Audio Rating: 4/5

The DTS-HD Master Audio 1.0 sound mix reproduces the cinema experience of the era with a very effective mono track. Dialogue has been nicely recorded and isn’t compromised by the mixing with sound effects or Jerry Goldsmith’s edgy score. There are no age-related artifacts like hiss or crackle to intrude on the suspenseful viewing experience the film offers.



Special Features Rating: 2.5/5

Isolated Score Track: the Jerry Goldsmith score is presented in a DTS-HD Master Audio 2.0 stereo reproduction.

Theatrical Trailer (3:10, SD)

Six-Page Booklet: contains a superb collection of color stills, poster art on the back cover, and film historian’s Julie Kirgo’s astute analysis of the movie.



Overall Rating: 4/5

The Other was one of the last of its breed: a horror film that eschewed stomach-churning blood and guts for more internalized, chill-inducing effects (The Exorcist would be unveiled the following year). There are only 3,000 copies of this Blu-ray available. Those interested should go to www.screenarchives.com to see if there are any still available. Information about the movie can also be found via Facebook at www.facebook.com/twilighttimemovies.


Reviewed By: Matt Hough


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#2 of 11 Virgoan

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Posted October 07 2013 - 02:51 PM

One of my favorite films of the 1970s, and one of my favorite Jerry Goldsmith scores. I have a recollection that this score was one of three up for consideration as a replacement nominee when Rota's "The Godfather" was disqualified for the 1972 Academy Award.  Another Fox score, John Addison's "Sleuth", took the 5th slot for score.  I don't recall the third score considered, but believe it was a Jerry Fielding score.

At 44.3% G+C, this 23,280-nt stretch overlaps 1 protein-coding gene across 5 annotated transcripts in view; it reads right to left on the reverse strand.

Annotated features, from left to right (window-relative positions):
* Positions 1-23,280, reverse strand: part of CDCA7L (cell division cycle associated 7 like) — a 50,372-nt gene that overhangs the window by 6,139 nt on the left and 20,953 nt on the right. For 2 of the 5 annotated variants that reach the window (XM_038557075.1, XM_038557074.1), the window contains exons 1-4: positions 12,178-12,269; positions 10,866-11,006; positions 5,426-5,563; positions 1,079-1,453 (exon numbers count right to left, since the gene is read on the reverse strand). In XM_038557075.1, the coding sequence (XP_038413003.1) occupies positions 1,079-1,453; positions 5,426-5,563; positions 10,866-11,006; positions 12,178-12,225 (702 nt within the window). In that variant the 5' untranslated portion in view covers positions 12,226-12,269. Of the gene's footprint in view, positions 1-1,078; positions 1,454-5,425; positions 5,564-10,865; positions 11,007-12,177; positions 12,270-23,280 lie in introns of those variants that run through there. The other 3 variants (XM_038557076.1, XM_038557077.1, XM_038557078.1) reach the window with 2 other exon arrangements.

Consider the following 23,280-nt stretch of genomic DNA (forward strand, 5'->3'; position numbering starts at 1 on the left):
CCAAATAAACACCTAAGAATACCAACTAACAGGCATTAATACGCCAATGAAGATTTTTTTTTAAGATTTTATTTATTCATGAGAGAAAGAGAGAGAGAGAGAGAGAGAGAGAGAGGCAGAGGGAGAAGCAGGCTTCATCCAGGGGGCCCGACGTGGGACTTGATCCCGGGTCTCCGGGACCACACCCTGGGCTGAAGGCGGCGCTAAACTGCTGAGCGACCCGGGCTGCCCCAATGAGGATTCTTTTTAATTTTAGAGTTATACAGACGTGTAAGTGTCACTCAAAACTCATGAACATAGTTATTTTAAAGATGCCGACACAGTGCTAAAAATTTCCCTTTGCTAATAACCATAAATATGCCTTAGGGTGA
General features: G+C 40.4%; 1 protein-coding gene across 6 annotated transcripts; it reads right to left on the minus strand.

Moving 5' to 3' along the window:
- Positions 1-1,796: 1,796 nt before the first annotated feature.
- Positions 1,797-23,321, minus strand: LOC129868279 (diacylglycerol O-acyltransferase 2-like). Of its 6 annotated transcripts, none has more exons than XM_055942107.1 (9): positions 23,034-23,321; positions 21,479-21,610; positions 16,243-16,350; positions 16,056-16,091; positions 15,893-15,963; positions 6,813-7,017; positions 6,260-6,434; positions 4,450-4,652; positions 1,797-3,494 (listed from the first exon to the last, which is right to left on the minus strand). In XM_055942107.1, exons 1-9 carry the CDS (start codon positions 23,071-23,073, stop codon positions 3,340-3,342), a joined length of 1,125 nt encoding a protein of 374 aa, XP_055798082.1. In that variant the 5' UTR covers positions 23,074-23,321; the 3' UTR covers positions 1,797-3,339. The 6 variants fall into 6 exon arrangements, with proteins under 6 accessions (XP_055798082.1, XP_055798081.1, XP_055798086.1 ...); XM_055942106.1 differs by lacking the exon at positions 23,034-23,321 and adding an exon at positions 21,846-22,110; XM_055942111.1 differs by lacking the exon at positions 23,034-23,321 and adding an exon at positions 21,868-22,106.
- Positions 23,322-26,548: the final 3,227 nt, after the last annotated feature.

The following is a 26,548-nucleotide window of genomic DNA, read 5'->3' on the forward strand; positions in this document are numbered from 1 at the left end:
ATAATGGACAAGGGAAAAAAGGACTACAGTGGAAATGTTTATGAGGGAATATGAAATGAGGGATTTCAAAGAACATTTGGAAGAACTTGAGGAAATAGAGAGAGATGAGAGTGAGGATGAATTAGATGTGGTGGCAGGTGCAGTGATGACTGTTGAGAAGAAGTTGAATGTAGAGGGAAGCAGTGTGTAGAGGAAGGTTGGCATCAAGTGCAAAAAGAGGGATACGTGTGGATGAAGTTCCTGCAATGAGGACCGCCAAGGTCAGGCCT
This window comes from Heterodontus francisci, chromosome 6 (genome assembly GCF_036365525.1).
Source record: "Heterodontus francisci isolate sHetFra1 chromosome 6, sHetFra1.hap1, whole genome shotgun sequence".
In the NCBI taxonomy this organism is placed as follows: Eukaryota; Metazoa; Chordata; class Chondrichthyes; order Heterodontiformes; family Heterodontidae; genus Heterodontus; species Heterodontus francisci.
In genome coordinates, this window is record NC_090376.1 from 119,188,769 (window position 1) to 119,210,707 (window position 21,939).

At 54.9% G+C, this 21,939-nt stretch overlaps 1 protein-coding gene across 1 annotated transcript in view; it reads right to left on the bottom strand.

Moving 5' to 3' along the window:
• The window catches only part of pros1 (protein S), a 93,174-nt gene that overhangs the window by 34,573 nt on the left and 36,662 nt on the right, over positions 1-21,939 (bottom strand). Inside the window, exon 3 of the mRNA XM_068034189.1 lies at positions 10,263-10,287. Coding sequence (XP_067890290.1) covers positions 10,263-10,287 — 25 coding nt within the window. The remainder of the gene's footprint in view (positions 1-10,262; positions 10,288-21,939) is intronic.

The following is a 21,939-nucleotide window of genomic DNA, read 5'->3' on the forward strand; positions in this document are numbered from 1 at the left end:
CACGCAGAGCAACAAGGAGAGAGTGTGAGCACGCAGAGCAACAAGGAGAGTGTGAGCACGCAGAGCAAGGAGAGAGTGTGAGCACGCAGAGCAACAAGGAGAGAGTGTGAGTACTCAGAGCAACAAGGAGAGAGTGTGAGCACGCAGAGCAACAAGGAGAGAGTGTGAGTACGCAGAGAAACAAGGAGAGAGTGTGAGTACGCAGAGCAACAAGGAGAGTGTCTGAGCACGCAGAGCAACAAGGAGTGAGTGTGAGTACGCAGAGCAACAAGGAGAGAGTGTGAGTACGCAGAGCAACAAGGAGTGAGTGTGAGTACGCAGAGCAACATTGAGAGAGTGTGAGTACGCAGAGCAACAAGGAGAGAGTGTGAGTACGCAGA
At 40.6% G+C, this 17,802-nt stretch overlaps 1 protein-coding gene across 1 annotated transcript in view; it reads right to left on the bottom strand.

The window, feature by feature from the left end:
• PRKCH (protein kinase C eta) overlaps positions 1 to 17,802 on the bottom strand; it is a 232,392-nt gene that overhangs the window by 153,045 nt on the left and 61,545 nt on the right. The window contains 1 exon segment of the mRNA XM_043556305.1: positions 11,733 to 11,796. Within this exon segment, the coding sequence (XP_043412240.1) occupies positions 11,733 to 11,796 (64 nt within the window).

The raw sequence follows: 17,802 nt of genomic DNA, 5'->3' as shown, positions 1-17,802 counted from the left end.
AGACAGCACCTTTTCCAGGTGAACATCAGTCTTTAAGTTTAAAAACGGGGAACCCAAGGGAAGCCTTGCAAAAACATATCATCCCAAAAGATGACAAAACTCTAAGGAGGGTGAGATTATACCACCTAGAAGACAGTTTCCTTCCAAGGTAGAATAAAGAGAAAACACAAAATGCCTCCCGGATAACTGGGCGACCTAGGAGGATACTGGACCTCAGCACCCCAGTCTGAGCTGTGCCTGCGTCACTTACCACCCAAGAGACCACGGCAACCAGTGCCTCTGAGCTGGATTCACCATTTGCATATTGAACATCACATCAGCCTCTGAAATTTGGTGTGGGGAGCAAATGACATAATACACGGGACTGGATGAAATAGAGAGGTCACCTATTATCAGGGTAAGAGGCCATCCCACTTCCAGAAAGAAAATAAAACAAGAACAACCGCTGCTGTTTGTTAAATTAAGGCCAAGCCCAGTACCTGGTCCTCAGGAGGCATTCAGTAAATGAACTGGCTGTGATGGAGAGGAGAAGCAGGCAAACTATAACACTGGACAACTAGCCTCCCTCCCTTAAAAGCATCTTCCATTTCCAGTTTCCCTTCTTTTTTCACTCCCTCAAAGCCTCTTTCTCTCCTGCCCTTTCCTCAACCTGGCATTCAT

#3 of 11 Charles Smith

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Posted October 07 2013 - 03:33 PM

This is such great news.  I've seen The Other exactly twice -- when it opened in 1972, and on TV (TCM?) just a year or two ago.  The first time, I have to admit I thought it was okay but was ultimately unexcited by it.  My fault, not the film's.  I wasn't ready for it.  Decades later, it just made total sense and I was delighted to have captured it on DVD-R!  Well, now I can give that away and dig into this the evening it arrives.  Can't wait.  Thanks, Matt, and thank you once again, Twilight Time!


Edited by Charles Smith, October 07 2013 - 04:15 PM.

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#4 of 11 ROclockCK

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Posted October 07 2013 - 04:13 PM

*
POPULAR

Robert Mulligan won the Best Director award at Sitges, but during the 1972 awards season The Other was bafflingly ignored overall. If nothing else, I expected it to lock-up Oscar nominations for Supporting Actress, Adapted Screenplay, Cinematography, and Score, but it missed the cut on all counts. On balance, 1972 was an unusually crowded year for quality filmmaking, specifically stateside. 

 

Actually, I saw The Other 3 times theatrically, which was very unusual for me, even pre-video. There was just something mesmerizing about Mulligan's beautifully shot yet ominous frames...his simultaneously nostalgic yet sombre mood...and the chilling yet sweetly tragic feelings he managed to evoke, sometimes within the same scene. The Other was one of the most compelling 'pushme-pullyou' cinematic dream states I've ever given over to...and I think I love it precisely because of Mulligan's stubborn refusal to rely on the usual genre tropes...creating both a celebration and apotheosis of what a horror/mystery/thriller can be.

 

I haven't seen this gem since '72, so I'm eagerly anticipating TT's Blu-ray edition. It will be interesting to see what a little mileage on the old life odometer will do for an oddity like this...


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#5 of 11 haineshisway

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Posted October 08 2013 - 03:31 PM

Can you please tell me times so I can see these softer than expected shots and the shots with light contrast because I honestly haven't seen them and I'm curious as to where they are so I can view them and offer an opinion - because, for me, this is a five-star perfect transfer in every way.  I can only tell you it didn't look this good in theaters.



#6 of 11 Matt Hough